Decision in case 1874/2020/MAS on the European Central Bank’s refusal to grant public access to documents containing detailed information regarding two asset purchase programmes

Tuesday | 09 March 2021

The case concerned a request for public access to documents containing detailed information regarding two asset purchase programmes of the European Central Bank (ECB). In refusing access, the ECB argued that disclosure could undermine the protection of the public interest as regards the financial, monetary or economic policy of the Union or a Member State, which is an interest protected by law. The complainant considered that the ECB had not presented sufficient evidence for how disclosure of the information requested would negatively affect the public interest invoked and that the information should therefore be disclosed.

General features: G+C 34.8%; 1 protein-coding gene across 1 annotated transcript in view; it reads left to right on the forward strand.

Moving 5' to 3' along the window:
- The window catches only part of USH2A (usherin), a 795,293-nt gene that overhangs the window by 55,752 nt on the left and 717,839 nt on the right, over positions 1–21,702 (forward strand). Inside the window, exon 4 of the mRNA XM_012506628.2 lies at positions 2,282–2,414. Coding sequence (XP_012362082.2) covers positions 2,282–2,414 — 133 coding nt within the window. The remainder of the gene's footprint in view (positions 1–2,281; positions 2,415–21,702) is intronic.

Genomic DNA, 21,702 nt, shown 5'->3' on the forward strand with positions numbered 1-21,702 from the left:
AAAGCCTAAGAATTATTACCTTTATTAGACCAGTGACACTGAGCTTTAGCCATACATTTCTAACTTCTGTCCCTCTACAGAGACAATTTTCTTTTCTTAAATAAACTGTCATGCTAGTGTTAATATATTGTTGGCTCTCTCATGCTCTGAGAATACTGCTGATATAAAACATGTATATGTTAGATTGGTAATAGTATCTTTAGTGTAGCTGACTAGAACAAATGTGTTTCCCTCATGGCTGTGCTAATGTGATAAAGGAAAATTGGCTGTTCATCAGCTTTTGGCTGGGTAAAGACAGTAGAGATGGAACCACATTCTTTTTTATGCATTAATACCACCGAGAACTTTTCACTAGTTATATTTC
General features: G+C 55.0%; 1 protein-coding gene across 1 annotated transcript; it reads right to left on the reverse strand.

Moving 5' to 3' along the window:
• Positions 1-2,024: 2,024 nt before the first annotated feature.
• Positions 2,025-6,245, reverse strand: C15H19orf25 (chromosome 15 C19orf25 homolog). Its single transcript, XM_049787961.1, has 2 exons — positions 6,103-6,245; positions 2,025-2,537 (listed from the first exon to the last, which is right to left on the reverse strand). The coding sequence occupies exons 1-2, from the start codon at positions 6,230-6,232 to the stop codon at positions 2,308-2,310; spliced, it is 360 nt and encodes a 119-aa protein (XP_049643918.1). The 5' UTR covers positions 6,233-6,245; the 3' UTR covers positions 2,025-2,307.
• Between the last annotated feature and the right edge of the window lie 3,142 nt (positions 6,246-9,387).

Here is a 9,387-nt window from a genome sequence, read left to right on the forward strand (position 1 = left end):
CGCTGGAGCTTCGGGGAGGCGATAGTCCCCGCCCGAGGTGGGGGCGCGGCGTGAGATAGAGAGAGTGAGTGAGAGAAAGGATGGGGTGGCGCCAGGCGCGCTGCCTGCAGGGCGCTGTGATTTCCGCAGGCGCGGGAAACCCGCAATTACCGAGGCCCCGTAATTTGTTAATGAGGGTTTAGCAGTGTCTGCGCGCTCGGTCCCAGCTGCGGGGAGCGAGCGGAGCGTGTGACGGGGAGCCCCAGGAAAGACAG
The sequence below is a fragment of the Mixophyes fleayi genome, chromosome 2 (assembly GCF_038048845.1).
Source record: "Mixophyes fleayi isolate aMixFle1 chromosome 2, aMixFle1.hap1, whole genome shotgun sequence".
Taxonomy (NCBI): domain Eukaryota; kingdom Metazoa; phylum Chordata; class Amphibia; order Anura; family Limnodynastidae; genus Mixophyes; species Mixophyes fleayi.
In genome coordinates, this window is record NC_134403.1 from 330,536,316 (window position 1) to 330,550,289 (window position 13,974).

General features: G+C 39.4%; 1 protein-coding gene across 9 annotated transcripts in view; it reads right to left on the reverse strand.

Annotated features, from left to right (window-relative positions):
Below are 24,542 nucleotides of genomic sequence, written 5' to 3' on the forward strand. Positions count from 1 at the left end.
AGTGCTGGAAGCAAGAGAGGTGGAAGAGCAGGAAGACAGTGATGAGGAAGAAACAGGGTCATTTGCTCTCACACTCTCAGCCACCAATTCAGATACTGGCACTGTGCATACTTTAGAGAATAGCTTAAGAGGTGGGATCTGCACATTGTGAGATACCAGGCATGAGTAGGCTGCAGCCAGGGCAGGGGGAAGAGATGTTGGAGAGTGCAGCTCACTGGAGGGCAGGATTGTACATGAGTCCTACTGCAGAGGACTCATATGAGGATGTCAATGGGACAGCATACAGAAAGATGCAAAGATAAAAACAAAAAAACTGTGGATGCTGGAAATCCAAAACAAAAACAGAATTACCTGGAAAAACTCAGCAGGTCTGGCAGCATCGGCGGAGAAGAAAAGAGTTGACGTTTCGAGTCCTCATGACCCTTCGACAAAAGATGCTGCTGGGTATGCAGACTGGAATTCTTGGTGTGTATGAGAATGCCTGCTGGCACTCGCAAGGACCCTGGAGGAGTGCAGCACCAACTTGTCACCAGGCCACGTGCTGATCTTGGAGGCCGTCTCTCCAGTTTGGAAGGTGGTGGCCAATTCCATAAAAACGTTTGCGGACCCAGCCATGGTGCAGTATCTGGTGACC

The ECB enjoys wide discretion when assessing how best to protect the public interest invoked, namely the protection of the financial, monetary or economic policy of the Union or a Member State. It can, for example, base its considerations on how disclosure might affect the behaviour of markets and market participants. The ECB has in this case provided a reasonable explanation on how markets and market participants could use the requested information to undermine the financial, monetary or economic policy of the Union or a Member State. The ECB’s decision to refuse public access was therefore justified.